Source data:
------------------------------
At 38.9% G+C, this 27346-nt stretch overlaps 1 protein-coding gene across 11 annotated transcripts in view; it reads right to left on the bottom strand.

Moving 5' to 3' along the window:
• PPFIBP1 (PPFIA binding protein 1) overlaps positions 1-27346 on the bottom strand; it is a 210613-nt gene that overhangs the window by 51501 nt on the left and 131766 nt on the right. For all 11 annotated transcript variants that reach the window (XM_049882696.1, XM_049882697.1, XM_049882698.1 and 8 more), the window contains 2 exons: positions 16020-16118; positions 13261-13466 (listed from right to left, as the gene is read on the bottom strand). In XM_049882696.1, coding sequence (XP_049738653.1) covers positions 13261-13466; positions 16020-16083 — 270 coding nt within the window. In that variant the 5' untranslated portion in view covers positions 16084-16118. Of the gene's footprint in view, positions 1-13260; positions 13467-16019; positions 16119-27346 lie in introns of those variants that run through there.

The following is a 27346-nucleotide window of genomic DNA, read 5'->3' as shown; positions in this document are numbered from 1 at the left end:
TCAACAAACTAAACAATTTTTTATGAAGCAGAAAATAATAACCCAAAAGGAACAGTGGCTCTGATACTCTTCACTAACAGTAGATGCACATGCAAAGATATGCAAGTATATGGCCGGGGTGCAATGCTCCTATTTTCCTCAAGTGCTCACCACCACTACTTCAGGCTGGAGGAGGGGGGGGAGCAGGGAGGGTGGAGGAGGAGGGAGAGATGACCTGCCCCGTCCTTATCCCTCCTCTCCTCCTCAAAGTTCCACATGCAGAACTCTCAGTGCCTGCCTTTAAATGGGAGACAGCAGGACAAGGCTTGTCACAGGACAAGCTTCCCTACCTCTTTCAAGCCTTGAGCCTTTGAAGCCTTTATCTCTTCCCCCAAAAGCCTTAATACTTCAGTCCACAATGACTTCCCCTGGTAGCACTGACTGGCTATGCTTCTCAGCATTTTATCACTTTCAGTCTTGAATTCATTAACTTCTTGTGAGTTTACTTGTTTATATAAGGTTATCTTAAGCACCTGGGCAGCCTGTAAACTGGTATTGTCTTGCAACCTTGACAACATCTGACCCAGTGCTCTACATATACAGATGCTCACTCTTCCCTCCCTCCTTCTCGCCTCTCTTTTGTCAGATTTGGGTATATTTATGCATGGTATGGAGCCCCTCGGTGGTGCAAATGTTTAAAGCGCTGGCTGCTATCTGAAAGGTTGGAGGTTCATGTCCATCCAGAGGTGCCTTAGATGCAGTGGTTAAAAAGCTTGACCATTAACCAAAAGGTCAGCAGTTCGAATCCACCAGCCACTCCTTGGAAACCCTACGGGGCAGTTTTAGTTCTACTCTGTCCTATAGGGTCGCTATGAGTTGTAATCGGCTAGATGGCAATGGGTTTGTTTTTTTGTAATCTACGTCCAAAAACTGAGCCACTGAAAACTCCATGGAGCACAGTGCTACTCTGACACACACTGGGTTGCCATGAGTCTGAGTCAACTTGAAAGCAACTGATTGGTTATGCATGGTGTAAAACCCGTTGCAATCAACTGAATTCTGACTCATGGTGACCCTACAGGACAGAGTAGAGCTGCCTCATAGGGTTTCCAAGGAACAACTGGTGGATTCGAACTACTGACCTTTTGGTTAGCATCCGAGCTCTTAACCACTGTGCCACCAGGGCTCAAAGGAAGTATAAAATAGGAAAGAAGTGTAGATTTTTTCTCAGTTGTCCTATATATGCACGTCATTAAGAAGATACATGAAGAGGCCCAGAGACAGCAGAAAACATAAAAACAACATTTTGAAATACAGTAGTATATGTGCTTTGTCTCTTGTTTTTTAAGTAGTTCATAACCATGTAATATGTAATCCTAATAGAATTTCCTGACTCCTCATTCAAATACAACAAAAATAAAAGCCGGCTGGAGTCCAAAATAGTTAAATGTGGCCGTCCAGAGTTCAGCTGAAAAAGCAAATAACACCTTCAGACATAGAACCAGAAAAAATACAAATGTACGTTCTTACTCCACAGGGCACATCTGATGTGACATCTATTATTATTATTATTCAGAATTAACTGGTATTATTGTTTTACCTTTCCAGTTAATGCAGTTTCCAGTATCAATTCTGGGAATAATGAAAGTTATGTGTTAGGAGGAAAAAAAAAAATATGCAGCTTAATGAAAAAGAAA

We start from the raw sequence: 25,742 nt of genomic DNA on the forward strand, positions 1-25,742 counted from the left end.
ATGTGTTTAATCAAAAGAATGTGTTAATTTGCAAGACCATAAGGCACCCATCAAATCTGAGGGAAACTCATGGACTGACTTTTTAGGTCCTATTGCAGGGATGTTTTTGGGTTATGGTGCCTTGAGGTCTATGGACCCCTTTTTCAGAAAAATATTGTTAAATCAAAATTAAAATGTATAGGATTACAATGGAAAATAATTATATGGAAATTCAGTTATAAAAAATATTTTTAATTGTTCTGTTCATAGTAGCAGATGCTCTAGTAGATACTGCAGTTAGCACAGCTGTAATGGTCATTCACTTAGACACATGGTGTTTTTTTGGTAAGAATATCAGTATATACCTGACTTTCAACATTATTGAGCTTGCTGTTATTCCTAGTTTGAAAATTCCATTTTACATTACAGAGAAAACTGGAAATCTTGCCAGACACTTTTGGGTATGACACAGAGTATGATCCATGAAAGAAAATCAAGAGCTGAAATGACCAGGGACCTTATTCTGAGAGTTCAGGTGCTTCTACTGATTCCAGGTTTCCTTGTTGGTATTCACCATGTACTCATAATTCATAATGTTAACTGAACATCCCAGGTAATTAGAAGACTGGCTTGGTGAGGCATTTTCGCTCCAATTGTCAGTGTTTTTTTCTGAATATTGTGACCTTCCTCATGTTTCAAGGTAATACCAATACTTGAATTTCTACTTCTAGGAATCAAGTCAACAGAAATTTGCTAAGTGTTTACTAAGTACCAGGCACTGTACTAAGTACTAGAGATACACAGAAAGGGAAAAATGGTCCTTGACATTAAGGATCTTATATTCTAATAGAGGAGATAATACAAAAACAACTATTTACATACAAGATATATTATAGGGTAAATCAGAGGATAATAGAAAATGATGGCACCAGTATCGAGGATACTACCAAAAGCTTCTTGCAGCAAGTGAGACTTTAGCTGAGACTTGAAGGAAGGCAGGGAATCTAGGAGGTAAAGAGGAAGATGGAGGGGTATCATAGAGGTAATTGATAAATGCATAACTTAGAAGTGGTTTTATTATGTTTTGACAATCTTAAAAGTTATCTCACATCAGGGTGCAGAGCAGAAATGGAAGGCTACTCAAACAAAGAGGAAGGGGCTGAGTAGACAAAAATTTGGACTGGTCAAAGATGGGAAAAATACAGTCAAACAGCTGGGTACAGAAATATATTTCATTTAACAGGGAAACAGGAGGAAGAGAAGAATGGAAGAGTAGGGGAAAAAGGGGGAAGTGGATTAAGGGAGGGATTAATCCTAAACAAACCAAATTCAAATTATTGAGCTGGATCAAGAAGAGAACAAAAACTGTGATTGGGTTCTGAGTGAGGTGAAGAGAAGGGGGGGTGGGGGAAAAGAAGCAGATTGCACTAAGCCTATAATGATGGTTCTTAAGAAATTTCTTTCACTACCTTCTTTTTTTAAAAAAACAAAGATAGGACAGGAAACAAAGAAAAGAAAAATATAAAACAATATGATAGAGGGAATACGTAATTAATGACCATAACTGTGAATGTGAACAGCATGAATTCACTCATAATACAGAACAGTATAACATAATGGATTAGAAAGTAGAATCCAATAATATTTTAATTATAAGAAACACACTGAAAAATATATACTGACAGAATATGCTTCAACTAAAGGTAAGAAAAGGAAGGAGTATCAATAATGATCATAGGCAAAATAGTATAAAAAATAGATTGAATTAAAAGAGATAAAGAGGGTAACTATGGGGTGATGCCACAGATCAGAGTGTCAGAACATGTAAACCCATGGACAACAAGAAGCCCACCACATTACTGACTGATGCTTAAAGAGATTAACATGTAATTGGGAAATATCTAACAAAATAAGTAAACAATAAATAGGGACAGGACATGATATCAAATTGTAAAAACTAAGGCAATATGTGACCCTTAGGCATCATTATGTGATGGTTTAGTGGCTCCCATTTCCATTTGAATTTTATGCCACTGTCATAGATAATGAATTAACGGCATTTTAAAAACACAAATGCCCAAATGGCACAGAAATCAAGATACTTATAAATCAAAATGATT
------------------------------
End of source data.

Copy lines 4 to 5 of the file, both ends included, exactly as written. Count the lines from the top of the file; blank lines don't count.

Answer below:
The following is a 27346-nucleotide window of genomic DNA, read 5'->3' as shown; positions in this document are numbered from 1 at the left end:
TCAACAAACTAAACAATTTTTTATGAAGCAGAAAATAATAACCCAAAAGGAACAGTGGCTCTGATACTCTTCACTAACAGTAGATGCACATGCAAAGATATGCAAGTATATGGCCGGGGTGCAATGCTCCTATTTTCCTCAAGTGCTCACCACCACTACTTCAGGCTGGAGGAGGGGGGGGAGCAGGGAGGGTGGAGGAGGAGGGAGAGATGACCTGCCCCGTCCTTATCCCTCCTCTCCTCCTCAAAGTTCCACATGCAGAACTCTCAGTGCCTGCCTTTAAATGGGAGACAGCAGGACAAGGCTTGTCACAGGACAAGCTTCCCTACCTCTTTCAAGCCTTGAGCCTTTGAAGCCTTTATCTCTTCCCCCAAAAGCCTTAATACTTCAGTCCACAATGACTTCCCCTGGTAGCACTGACTGGCTATGCTTCTCAGCATTTTATCACTTTCAGTCTTGAATTCATTAACTTCTTGTGAGTTTACTTGTTTATATAAGGTTATCTTAAGCACCTGGGCAGCCTGTAAACTGGTATTGTCTTGCAACCTTGACAACATCTGACCCAGTGCTCTACATATACAGATGCTCACTCTTCCCTCCCTCCTTCTCGCCTCTCTTTTGTCAGATTTGGGTATATTTATGCATGGTATGGAGCCCCTCGGTGGTGCAAATGTTTAAAGCGCTGGCTGCTATCTGAAAGGTTGGAGGTTCATGTCCATCCAGAGGTGCCTTAGATGCAGTGGTTAAAAAGCTTGACCATTAACCAAAAGGTCAGCAGTTCGAATCCACCAGCCACTCCTTGGAAACCCTACGGGGCAGTTTTAGTTCTACTCTGTCCTATAGGGTCGCTATGAGTTGTAATCGGCTAGATGGCAATGGGTTTGTTTTTTTGTAATCTACGTCCAAAAACTGAGCCACTGAAAACTCCATGGAGCACAGTGCTACTCTGACACACACTGGGTTGCCATGAGTCTGAGTCAACTTGAAAGCAACTGATTGGTTATGCATGGTGTAAAACCCGTTGCAATCAACTGAATTCTGACTCATGGTGACCCTACAGGACAGAGTAGAGCTGCCTCATAGGGTTTCCAAGGAACAACTGGTGGATTCGAACTACTGACCTTTTGGTTAGCATCCGAGCTCTTAACCACTGTGCCACCAGGGCTCAAAGGAAGTATAAAATAGGAAAGAAGTGTAGATTTTTTCTCAGTTGTCCTATATATGCACGTCATTAAGAAGATACATGAAGAGGCCCAGAGACAGCAGAAAACATAAAAACAACATTTTGAAATACAGTAGTATATGTGCTTTGTCTCTTGTTTTTTAAGTAGTTCATAACCATGTAATATGTAATCCTAATAGAATTTCCTGACTCCTCATTCAAATACAACAAAAATAAAAGCCGGCTGGAGTCCAAAATAGTTAAATGTGGCCGTCCAGAGTTCAGCTGAAAAAGCAAATAACACCTTCAGACATAGAACCAGAAAAAATACAAATGTACGTTCTTACTCCACAGGGCACATCTGATGTGACATCTATTATTATTATTATTCAGAATTAACTGGTATTATTGTTTTACCTTTCCAGTTAATGCAGTTTCCAGTATCAATTCTGGGAATAATGAAAGTTATGTGTTAGGAGGAAAAAAAAAAATATGCAGCTTAATGAAAAAGAAA